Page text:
The club was smaller than I expected. Two rooms and a mezzanine, plus a small bathroom. Grey painted brick walls, a red line painted just above head height, where a picture rail might be. In the room with the lifting platforms, light was provided by fluorescent tubes and three small windows at the top of the far wall. Pictures printed from a home computer were pinned on every wall.
The coach, originally from Central Asia, was taciturn but welcoming.
He handed me a wooden broom stick and showed me the first movement. I tried to mimic him. Your wrists, he said, roll them forward. Bring the stick up your legs, pull up through your elbows, roll the stick overhead and lock out your arms. Wrists, he said again.
He took the broomstick and handed me a barbell. It had no weights on it. He was teaching me to do a straight leg snatch. I did it over and over again. When he was satisfied, he moved onto another movement: the hang snatch.
I held the broomstick again, this time across my thighs, at a height allowed by the wide grip I was told to take. He instructed me to lift the bar above my head in one movement, this time squatting to catch it. Hold the squat he said. I did this a number of times, I lost count, until he assessed my squat and general form.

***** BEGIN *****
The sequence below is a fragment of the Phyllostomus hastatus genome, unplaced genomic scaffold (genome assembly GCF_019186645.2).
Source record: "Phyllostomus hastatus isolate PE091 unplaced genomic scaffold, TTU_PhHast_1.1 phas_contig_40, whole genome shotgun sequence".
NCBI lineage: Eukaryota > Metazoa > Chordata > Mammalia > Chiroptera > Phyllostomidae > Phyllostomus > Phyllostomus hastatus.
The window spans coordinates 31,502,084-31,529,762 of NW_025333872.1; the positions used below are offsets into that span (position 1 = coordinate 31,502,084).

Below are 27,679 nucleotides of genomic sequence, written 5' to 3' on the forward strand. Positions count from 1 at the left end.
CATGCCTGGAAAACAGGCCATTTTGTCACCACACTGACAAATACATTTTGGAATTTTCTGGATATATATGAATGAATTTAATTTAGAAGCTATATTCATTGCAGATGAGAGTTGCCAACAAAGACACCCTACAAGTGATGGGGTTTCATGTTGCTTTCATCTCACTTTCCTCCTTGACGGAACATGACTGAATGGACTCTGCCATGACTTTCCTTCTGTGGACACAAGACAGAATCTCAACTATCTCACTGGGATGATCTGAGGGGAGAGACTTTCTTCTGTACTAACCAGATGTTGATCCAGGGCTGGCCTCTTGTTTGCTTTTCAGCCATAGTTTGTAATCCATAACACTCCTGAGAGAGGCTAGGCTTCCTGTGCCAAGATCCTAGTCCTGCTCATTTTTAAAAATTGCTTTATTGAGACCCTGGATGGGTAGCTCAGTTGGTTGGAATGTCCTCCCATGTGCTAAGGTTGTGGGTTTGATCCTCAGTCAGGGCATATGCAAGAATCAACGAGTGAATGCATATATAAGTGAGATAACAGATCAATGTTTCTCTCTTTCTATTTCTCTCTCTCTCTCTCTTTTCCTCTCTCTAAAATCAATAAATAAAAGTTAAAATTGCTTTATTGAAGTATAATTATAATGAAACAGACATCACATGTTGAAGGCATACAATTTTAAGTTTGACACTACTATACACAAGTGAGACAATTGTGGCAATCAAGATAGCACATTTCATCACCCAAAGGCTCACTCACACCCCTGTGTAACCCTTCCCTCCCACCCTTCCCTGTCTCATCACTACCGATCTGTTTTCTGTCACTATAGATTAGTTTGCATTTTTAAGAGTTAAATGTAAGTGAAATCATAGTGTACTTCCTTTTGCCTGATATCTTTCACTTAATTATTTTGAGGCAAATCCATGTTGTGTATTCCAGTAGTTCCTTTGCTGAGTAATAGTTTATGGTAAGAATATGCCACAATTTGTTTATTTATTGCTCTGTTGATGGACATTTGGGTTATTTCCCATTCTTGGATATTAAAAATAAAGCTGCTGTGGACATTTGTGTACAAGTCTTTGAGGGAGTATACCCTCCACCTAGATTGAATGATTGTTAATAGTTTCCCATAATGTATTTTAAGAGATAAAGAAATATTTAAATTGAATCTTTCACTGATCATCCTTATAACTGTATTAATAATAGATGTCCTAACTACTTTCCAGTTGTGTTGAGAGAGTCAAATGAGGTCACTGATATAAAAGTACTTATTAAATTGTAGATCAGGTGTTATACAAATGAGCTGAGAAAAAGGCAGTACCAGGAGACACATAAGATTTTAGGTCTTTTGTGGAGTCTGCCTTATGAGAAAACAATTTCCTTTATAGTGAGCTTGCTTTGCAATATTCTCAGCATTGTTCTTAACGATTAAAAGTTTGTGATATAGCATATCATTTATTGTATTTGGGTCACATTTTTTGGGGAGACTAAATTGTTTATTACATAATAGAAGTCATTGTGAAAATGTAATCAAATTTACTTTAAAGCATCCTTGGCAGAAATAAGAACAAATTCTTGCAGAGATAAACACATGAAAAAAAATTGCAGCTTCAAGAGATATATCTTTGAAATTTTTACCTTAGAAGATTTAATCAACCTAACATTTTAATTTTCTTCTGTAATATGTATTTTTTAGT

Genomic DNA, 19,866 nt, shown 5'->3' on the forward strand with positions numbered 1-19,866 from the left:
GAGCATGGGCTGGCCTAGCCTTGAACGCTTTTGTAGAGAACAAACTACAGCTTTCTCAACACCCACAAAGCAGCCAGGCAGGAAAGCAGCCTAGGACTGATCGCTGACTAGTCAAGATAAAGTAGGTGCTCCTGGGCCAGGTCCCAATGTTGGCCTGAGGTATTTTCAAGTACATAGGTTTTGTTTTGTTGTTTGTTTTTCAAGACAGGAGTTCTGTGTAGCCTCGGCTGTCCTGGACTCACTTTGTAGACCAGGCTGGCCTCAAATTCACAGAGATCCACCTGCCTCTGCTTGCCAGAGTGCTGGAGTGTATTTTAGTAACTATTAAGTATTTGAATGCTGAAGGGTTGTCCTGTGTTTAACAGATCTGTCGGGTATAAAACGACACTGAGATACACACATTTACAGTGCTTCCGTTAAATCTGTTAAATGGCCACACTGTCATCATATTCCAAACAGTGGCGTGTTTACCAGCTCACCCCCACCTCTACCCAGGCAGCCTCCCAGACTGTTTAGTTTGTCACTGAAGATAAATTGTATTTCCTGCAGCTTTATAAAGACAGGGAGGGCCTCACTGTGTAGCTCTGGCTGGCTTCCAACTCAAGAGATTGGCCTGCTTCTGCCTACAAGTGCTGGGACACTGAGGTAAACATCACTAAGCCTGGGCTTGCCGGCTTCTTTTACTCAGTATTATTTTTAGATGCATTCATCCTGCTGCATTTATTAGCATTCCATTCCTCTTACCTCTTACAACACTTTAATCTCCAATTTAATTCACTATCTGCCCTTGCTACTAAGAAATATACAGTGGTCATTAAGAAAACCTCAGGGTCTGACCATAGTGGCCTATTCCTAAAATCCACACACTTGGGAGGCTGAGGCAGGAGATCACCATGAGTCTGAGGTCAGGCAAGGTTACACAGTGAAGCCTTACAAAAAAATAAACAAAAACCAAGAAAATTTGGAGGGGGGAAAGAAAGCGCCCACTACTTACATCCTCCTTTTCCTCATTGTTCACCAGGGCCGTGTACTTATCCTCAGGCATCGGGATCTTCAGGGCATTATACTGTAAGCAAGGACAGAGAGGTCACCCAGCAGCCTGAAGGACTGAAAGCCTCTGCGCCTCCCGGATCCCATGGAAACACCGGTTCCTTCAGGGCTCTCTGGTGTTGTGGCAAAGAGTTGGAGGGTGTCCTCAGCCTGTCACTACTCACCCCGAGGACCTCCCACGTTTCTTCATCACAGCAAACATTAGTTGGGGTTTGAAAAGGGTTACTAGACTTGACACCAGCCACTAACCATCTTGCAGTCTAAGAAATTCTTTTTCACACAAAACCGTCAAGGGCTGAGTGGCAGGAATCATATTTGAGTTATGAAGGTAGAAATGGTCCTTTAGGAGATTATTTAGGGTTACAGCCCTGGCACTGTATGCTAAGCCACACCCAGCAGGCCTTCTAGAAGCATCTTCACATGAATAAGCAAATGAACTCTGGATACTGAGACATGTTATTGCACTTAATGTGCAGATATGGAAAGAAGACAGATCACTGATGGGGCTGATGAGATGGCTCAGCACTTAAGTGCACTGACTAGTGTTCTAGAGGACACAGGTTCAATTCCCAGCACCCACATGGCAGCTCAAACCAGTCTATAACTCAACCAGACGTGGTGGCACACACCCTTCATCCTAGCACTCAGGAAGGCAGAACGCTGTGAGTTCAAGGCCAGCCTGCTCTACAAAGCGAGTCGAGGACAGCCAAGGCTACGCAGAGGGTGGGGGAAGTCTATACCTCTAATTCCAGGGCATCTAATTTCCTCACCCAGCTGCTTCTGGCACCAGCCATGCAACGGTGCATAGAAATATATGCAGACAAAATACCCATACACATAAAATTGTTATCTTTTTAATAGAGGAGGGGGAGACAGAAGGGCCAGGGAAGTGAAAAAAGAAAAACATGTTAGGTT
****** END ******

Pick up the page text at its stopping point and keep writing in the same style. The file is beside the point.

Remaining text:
I’d been moving for over half an hour. I hadn’t told the coach I’d recently come out of hospital, I was recovering from a drinking problem or that I hate cardio. I just kept doing what he told me. My legs started to shake slightly when I held the bar aloft.
Then the nausea rolled over me.
I tried to choke it down but after a few minutes I knew I was going to have to acknowledge it because I thought I was going to vomit. I asked him where the bathroom was. It was old, pink, tiles cracked. I sat on the floor, I felt bad enough not to care about who or what had been here, and put my head towards the bowl, but nothing emerged.
I sat back against the wall, the tiles cool under my legs. I took a moment then went back downstairs. OK, I’m ready to go now, I told the coach. Have a lolly, he said.
Despite this start, I returned to the club.